Image
Peter Pande Sunset

Up at dawn again, we were now in a pattern- up by 6AM, travel until noon or so, set up camp, bathe and wash clothes, fish all afternoon, cook dinner and go to bed by 7:30. Mosquitoes bothered us in the still morning so we quickly packed up. We dropped our packs at the trail junction and took fishing gear to Wilbur May. Hubby caught two nice medium sized fish in about half an hour. We filled a sturdy zip lock gallon bag with water and put the cleaned fish inside, and set it all in the outside pocket of my pack. Man- was my pack heavy! The remainder of the walk to Lake of the Lone Indian was pure torture. Here we set up camp on the west shore at an established site and this time we both started on some serious fishing after our daily baths. In spite of serious fishing, I caught two small fish and he caught four- a few medium ones and two “sardines”. We now regretted not pushing on to Warrior Lake. Today we met several people who passed us at our campsite.

Image
Wilbur May Lake

Image
Lake of Lone Indian sunrise

Our next day’s objective was Lake Virginia. We did not meet anyone until we left Squaw Lake. Then it seemed like every mile we met more people until I swear it was a steady stream of south bound JMT hikers as we headed north. Fish creek below Tully’s Hole looked like good fishing but the mosquitoes were nasty. As we headed up the switchbacks, the breeze picked up and soon we were bug-free. Early afternoon we set up on the far west shore of Lake Virginia where I bathed, washed my hair and even washed my hiking pants trying to rid myself of the JMT dust! I really do not like the JMT. I walked back to the inlet, past the meadow and filled up with fresh water from the gurgling inlet stream. Back at camp I attempted to fly fish, but without success. Hubby is persistent if nothing else! He eventually caught a few fish, including the largest we had caught so far. After another early dinner stuffing ourselves on fish, we headed to the tent to read. I went out at sunset to get a few photos. Two fellows came in late and camped fairly close to us, although I do not think they even were aware that we were there as our tent was hidden by trees.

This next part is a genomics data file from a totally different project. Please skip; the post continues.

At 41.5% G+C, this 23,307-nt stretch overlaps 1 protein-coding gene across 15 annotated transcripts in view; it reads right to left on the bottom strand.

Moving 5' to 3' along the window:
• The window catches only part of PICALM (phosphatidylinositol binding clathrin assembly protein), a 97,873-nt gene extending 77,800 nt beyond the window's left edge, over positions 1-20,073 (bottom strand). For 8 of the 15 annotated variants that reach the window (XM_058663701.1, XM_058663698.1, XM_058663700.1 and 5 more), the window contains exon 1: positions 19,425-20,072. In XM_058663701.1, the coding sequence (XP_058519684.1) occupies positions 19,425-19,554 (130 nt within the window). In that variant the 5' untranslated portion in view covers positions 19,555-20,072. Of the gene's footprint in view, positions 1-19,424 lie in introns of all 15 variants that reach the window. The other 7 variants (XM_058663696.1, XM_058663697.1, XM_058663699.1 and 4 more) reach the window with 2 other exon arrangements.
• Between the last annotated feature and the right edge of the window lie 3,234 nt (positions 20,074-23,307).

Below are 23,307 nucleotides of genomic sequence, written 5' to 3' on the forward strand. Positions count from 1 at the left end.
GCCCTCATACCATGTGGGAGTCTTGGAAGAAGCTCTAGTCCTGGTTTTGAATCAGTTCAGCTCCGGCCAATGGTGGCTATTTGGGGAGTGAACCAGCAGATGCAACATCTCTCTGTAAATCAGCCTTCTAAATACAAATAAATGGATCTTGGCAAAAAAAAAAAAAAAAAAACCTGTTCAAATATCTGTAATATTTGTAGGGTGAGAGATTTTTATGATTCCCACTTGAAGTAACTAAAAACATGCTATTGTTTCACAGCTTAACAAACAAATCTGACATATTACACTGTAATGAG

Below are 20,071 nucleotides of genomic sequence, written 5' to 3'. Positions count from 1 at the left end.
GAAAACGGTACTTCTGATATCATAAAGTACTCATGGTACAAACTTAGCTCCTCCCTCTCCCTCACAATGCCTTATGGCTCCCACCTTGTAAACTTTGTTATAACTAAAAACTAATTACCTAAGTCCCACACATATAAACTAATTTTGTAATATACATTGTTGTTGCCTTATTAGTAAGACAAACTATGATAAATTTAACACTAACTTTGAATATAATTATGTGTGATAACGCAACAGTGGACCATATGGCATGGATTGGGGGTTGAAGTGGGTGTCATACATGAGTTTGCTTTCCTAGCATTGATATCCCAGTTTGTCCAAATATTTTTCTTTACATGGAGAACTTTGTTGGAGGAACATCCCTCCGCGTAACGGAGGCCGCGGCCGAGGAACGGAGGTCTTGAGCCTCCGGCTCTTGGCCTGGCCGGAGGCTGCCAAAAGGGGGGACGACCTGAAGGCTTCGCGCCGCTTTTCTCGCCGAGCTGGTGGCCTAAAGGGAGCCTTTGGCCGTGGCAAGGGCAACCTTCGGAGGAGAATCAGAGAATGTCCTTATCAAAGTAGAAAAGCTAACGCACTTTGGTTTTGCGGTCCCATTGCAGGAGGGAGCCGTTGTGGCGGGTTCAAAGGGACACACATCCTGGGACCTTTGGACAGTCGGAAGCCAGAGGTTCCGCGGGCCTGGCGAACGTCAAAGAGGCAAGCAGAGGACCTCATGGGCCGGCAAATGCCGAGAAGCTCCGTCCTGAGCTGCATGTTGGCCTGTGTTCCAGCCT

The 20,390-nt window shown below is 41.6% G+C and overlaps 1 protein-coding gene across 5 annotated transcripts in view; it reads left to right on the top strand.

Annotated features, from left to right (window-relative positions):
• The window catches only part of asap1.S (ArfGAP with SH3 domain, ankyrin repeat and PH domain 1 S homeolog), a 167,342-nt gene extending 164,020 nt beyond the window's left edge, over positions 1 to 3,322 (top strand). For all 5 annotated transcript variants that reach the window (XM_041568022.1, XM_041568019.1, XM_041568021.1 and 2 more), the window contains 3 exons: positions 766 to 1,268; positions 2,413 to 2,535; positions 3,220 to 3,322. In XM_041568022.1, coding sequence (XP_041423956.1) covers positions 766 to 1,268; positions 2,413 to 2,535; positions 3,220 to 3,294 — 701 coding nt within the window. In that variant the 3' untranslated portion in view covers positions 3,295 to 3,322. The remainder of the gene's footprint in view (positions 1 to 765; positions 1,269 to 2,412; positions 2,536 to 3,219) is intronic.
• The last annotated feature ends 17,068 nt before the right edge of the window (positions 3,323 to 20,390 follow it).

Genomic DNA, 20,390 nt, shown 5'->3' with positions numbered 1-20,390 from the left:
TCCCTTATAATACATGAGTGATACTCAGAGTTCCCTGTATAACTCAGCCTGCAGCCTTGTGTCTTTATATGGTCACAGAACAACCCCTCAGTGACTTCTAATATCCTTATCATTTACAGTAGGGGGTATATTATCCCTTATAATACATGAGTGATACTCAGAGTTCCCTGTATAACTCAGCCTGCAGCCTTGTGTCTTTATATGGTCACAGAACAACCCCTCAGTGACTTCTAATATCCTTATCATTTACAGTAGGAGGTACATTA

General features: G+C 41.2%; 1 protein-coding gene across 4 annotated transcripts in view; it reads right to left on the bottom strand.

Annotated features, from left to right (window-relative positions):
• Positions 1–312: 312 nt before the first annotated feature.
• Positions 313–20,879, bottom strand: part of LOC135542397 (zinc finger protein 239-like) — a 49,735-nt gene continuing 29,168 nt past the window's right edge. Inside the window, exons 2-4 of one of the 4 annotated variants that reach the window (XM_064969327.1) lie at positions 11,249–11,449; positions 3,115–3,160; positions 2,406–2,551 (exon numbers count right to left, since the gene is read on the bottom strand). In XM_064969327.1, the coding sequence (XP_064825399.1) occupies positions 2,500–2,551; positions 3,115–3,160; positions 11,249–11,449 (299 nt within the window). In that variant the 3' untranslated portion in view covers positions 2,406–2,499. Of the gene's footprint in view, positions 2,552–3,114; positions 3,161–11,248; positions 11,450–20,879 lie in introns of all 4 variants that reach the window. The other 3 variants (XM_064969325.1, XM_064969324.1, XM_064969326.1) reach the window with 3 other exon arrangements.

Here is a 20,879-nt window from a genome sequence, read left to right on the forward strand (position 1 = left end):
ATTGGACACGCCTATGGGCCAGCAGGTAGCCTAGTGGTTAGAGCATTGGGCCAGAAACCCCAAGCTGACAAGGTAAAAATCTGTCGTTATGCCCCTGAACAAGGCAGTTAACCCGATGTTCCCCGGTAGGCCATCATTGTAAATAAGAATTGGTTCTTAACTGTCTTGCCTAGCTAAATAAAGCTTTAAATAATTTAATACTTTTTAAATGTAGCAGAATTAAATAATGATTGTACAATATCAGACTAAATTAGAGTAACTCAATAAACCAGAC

Image
Image
Lake Virginia

The next morning we packed up and headed off-trail to Ram Lakes, passing beautiful small ponds and walking over grass northwesterly of the two creeks to the obvious pass. Over the pass we encountered a world of rock, but grassy ramps resumed as we descended past another string of ponds to Glenette Lake. Rather than loose elevation to drop to Glen Lake we traversed to Ram Lake. Soon we were rim-rocked but with a bit of exploring found some ledges and ramps to descend to the inlet to Ram Lake. I had to take off my pack and lower it down a cliff at one point. At the second lake we met five fellows who were fishing and camped at the lower Ram Lake. They had not had much success so far. First order of business was setting up the tent, baths, solar heating water and washing clothes. After this hubby started serious fishing and I took what I thought was a short walk up the drainage. I had printed my maps too small to read the elevations and did not realize that we were now on a metric map. What seemed like a few contour lines turned out to be 450 feet elevation! I saw fish in all the upper lakes and ponds, although they were small fish. On my return I met my husband who was intently casting into the upper Ram Lake. I went back to camp and an hour later he came back with four fish- two nice large ones and two little ones. The biggest was about a 12 inch Golden. Again we stuffed that little frying pan and pushed hard on the lid as the fish cooked. Then we stuffed ourselves on fish! Realizing we had enough fuel for the remainder of the trip, we treated ourselves to several cups of hot cocoa.